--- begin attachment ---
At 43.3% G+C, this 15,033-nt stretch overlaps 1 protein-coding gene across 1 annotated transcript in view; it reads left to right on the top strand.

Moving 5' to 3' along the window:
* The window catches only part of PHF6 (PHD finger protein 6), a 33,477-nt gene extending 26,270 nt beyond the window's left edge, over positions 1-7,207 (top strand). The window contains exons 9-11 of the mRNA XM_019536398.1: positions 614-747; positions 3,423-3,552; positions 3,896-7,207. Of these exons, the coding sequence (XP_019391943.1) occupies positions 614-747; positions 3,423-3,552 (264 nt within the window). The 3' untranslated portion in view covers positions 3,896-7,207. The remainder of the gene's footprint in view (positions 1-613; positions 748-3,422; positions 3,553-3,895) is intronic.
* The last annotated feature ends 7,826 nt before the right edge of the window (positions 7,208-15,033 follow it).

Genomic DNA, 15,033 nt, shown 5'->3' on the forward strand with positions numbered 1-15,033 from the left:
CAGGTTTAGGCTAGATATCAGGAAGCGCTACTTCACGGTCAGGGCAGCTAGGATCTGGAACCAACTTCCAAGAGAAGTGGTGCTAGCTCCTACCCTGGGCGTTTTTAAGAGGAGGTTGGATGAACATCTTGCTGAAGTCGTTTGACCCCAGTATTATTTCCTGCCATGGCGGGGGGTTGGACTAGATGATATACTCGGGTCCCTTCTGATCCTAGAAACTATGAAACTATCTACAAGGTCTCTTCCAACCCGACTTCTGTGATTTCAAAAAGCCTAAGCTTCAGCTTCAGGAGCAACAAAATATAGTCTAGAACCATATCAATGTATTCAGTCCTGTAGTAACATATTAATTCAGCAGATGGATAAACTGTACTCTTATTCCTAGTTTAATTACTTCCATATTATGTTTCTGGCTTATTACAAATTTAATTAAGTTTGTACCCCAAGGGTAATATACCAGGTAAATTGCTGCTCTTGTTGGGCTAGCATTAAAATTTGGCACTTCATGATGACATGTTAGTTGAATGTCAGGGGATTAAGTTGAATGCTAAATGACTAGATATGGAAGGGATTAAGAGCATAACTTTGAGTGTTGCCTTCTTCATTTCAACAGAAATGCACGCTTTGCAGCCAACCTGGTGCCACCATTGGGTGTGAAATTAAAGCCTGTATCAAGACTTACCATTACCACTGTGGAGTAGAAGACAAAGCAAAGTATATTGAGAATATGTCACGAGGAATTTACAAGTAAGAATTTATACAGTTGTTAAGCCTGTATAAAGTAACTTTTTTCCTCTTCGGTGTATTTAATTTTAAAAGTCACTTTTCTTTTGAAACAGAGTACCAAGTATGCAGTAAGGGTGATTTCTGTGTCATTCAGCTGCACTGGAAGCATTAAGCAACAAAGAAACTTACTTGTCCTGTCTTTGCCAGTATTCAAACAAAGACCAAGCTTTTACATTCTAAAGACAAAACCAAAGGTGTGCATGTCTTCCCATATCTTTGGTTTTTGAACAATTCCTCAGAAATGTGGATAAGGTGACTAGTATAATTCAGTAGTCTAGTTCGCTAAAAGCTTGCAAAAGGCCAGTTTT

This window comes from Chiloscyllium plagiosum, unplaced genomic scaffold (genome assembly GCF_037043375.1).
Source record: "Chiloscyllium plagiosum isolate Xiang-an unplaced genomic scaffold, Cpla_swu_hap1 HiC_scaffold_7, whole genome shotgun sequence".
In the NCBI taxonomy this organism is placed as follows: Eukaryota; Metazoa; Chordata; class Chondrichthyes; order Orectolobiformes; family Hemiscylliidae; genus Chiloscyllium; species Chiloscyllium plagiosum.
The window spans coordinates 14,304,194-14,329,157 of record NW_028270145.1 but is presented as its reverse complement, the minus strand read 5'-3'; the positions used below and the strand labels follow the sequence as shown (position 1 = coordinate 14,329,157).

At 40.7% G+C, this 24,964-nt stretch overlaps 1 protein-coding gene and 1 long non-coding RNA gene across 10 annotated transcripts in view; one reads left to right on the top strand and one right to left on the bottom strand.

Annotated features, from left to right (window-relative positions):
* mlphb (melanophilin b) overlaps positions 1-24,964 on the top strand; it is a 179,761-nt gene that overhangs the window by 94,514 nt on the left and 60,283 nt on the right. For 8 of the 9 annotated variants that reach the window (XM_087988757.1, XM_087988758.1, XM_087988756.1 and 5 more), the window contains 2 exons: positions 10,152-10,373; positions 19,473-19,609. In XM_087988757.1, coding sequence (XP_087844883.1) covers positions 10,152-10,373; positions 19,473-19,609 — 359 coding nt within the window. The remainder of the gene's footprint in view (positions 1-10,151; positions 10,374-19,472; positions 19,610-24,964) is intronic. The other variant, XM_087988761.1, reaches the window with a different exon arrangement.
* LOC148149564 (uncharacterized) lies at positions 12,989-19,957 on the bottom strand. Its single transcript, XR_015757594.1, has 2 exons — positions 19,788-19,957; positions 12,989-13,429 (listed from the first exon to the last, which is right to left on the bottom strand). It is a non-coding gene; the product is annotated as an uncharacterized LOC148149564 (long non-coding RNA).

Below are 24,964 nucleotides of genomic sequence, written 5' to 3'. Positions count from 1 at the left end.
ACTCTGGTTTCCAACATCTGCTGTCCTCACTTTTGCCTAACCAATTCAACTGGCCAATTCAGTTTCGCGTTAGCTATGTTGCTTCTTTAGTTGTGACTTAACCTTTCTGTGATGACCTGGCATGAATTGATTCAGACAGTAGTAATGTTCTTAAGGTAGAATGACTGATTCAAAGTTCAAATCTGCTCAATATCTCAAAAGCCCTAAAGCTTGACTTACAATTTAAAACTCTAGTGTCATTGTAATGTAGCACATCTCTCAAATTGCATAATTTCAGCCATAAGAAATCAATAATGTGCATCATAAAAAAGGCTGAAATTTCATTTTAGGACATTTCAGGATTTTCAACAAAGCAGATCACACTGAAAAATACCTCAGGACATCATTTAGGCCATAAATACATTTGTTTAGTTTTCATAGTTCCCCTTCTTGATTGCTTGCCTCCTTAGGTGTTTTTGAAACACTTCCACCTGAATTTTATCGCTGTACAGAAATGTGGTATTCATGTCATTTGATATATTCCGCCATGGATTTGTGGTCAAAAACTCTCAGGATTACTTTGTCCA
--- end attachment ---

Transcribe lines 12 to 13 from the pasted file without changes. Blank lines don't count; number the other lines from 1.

Annotated features, from left to right (window-relative positions):
* mlphb (melanophilin b) overlaps positions 1-24,964 on the top strand; it is a 179,761-nt gene that overhangs the window by 94,514 nt on the left and 60,283 nt on the right. For 8 of the 9 annotated variants that reach the window (XM_087988757.1, XM_087988758.1, XM_087988756.1 and 5 more), the window contains 2 exons: positions 10,152-10,373; positions 19,473-19,609. In XM_087988757.1, coding sequence (XP_087844883.1) covers positions 10,152-10,373; positions 19,473-19,609 — 359 coding nt within the window. The remainder of the gene's footprint in view (positions 1-10,151; positions 10,374-19,472; positions 19,610-24,964) is intronic. The other variant, XM_087988761.1, reaches the window with a different exon arrangement.